Easy Dinner Ideas for Tonight

Oh, September. You are madness. You are back-to-school and back-to-work after August laze and Labor Day. You are crisp new notebooks and backpacks. You are closed-toe shoes. You are calendars cross-referenced, car pools arranged, nut-free lunches assembled.

Figuring out dinner every day is already a chore, but in hectic September, it can be a trial.

I write a New York Times Cooking newsletter called Five Weeknight Dishes, with five recipes for busy people who still want something good to eat. (Sign up for it here.) And so, in honor of September, I’ve picked 100 dinner recipes I think you should try this year, ideas that make it easy to eat deliciously.

All 100 recipes are straightforward, and many need only 30 minutes to make. None take more than an hour, and if they do take that long, most of the time is hands-off. I kept kids in mind when I picked these recipes, but the truth is that no matter where you are in life, September has a way of sweeping us all. I hope you find dishes here to love, and that you put them on repeat all year long.

Miso-Honey Chicken and Asparagus. These boneless chicken thighs broil instead of bake, which cuts the cooking time to about 10 minutes. That miso-honey marinade is good enough to sip from a spoon.

Sticky Coconut Chicken and Rice. In this one-pot meal, chicken and rice cook together in a coconut-milk bath.

Baked Mustard-Herb Chicken Legs. This is the chicken recipe you need to make everyone happy. Swap in mayo for the mustard if you like.

Tajín Grilled Chicken. The chile-lime jolt of Tajín is sublime sprinkled on mango and watermelon; as a rim on a margarita, it’s unsurpassed. It’s also an excellent spice mix for chicken (and seafood, too).

Chicken Katsu. Schnitzel, Milanese, katsu — all are breaded, pan-fried cutlets, and very lovable at that. Katsu is a Japanese staple, served with tonkatsu sauce.

Vegetable Pulao. Cardamom, cinnamon, cumin and turmeric flavor this cozy, simple-to-cook dinner.

Kimchi Fried Rice. There’s butter in this fried rice, which makes for particularly luscious results. I love this recipe.

Miso-Glazed Fish. This couldn’t be easier or more foolproof.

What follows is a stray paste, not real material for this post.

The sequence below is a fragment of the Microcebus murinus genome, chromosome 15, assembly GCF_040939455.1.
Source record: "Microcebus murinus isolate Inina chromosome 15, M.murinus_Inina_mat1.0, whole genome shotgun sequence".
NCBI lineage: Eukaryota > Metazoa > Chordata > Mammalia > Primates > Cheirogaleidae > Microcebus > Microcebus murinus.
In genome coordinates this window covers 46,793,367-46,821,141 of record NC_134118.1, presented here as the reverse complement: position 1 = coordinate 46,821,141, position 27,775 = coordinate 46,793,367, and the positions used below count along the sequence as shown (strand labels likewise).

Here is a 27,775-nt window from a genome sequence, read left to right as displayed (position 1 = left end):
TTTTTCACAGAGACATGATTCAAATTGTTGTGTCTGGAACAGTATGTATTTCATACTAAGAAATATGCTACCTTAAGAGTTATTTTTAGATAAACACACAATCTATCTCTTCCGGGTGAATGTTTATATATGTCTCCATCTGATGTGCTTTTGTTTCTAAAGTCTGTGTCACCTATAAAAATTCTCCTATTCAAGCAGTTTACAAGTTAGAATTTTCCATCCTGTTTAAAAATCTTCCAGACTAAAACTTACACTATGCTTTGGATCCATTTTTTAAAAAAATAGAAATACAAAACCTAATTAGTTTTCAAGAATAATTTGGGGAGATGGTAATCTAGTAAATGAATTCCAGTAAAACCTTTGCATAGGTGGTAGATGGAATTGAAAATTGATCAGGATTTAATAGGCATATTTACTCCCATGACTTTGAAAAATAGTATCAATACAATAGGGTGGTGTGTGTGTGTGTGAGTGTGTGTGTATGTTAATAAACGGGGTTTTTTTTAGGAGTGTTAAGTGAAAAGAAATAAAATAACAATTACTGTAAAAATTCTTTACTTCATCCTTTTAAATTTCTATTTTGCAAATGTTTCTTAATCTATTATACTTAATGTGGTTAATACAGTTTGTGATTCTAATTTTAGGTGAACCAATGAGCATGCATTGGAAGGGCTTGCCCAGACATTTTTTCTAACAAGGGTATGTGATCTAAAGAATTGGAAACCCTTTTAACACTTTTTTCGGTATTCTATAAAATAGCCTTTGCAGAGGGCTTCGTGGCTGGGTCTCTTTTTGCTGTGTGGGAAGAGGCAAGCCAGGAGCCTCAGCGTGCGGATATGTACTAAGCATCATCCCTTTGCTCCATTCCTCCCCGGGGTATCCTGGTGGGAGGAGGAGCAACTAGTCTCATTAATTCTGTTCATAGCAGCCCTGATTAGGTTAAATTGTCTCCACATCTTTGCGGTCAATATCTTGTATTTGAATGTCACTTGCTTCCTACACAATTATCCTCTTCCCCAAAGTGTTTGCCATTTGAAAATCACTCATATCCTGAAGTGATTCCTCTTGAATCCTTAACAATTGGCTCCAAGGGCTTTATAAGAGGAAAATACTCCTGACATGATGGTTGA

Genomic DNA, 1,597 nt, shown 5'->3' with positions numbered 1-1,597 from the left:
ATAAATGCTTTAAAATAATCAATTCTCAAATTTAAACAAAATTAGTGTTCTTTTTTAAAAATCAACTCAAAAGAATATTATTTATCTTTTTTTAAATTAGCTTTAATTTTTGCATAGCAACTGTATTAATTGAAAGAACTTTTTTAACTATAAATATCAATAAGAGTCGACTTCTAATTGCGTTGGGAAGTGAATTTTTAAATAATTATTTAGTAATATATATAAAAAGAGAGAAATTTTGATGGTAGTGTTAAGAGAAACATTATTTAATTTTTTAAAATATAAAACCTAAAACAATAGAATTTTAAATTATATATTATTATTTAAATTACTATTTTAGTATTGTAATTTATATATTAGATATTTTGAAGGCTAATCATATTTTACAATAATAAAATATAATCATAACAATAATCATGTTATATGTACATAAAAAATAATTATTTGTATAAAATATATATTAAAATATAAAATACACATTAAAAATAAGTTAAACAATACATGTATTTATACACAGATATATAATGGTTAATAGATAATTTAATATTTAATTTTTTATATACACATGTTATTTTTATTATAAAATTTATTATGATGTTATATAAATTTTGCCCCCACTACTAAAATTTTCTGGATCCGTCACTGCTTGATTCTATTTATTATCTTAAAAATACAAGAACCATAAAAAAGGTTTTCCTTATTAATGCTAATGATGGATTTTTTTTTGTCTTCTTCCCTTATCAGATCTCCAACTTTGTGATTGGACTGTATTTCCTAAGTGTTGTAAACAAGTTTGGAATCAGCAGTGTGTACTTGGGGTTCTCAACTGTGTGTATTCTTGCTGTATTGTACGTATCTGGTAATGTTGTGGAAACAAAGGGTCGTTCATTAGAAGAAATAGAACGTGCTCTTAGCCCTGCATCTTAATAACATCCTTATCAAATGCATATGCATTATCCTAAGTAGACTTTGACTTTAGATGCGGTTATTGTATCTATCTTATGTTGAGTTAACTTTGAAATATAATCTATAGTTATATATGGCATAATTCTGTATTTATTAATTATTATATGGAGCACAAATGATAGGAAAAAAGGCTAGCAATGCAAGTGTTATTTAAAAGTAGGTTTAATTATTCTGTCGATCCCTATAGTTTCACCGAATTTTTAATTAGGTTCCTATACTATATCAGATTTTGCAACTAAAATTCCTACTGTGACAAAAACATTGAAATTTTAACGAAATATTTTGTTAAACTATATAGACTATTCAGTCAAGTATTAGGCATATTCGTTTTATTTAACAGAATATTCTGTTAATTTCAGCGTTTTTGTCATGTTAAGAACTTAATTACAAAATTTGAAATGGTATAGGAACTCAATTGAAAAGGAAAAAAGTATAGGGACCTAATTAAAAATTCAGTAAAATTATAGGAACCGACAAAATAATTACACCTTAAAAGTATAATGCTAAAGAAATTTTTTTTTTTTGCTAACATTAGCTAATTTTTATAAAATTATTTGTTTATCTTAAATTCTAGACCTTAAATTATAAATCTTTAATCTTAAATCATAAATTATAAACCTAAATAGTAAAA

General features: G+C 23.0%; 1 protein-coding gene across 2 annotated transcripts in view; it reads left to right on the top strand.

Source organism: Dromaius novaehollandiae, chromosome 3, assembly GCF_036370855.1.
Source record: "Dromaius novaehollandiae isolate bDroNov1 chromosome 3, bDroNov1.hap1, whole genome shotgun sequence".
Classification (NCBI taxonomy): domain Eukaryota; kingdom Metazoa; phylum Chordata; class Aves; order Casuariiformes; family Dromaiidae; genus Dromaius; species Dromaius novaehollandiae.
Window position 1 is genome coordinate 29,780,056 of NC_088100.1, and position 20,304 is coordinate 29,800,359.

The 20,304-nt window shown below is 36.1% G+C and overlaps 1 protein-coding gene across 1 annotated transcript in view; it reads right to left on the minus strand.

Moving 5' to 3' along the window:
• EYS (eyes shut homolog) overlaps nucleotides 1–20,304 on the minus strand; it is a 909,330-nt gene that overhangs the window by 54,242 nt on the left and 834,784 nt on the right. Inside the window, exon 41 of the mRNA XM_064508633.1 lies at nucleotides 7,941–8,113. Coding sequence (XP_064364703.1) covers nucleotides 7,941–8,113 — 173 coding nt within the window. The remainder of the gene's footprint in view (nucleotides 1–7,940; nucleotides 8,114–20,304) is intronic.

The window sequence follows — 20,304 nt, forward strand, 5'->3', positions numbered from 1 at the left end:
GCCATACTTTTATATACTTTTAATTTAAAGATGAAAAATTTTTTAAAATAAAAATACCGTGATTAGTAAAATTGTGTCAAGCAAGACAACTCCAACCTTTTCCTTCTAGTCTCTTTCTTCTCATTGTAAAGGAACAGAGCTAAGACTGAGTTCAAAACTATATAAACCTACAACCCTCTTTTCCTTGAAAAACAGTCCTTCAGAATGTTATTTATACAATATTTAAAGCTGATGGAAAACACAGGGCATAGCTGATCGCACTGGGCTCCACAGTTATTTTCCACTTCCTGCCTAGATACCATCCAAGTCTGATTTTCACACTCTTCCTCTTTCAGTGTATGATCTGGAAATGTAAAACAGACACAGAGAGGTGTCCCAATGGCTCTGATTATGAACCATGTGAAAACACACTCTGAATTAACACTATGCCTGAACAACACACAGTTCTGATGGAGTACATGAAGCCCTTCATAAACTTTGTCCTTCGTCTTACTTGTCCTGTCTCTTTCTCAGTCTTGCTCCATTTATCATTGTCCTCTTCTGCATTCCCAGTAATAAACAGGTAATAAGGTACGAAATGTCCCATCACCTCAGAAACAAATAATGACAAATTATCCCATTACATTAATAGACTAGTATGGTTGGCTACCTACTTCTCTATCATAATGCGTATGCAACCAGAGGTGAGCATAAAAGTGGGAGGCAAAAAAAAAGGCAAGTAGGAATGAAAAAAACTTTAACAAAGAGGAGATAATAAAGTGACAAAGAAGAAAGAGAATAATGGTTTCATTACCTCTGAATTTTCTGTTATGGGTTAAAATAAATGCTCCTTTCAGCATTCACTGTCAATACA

Hot-Sauce Shrimp. A stunningly simple move: Toss shrimp in a bowl with hot sauce and butter. I keep shrimp in the freezer to make it.

Salmon Croquettes. These fish cakes make use of an underrated pantry staple: tinned salmon. But you can use freshly cooked or leftover salmon if you like. Serve with tartar sauce, hot sauce or both.

Coconut Curry Fish. This staple dish leans on Jamaican curry powder for its powerful flavor and hue.

Sheet-Pan Fish Tikka With Spinach. The star of this smart recipe is vibrant tikka marinade, which flavors both fish and greens.

Vegetable Pajeon (Korean Scallion Pancakes With Vegetables). Make these crisp-rimmed pancakes with whatever vegetables you have on hand, even leftovers.

Soy-Braised Tofu With Bok Choy. This recipe is a weeknight staple at my house, a speedy and savory braise that can take any vegetable you throw at it.

Sabich Bowls. The signature elements of sabich, the Israeli sandwich made with eggplant, hummus, tahini sauce and boiled egg, are just as good funneled into bowl form. Chickpeas step in for the traditional hummus.

Bean and Cheese Burritos. For any tweens in your life who recently turned vegetarian, and for anyone else in your home who loves the salty smush of refried beans.

Plantains With Jammy Tomatoes and Eggs. Tomatoes and eggs are a popular pair the world over; this particular recipe is inspired by a version you’ll find in Lagos, Nigeria, using firm plantains.

Eggs Kejriwal. I’ve made this dish of spicy eggs on toast with many different kinds of bread (even bagels), and it always works. The combination of mustard, Cheddar and chile pops.

Gyeran Bap (Egg Rice). Now part of my regular cooking routine.

Chilaquiles. For transcendent chilaquiles, fry or bake tortillas to make the chips yourself. For fast chilaquiles, buy the chips. It’ll still be good.

Çilbir (Turkish Eggs With Yogurt). The dinner eggs of my dreams.

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The average American consumed about 14.3 pounds of yogurt in 2021. And is that any surprise? This dairy product is remarkably versatile—you can use it as a base for your morning bowl of granola, as a convenient portable snack for work, as a healthy dessert, or even as a base for a homemade salad dressing or marinade. Plus, nowadays, there are more options than ever to choose from, from Greek to Icelandic skyr, full-fat to non-fat, and high-protein to lactose-free. […]
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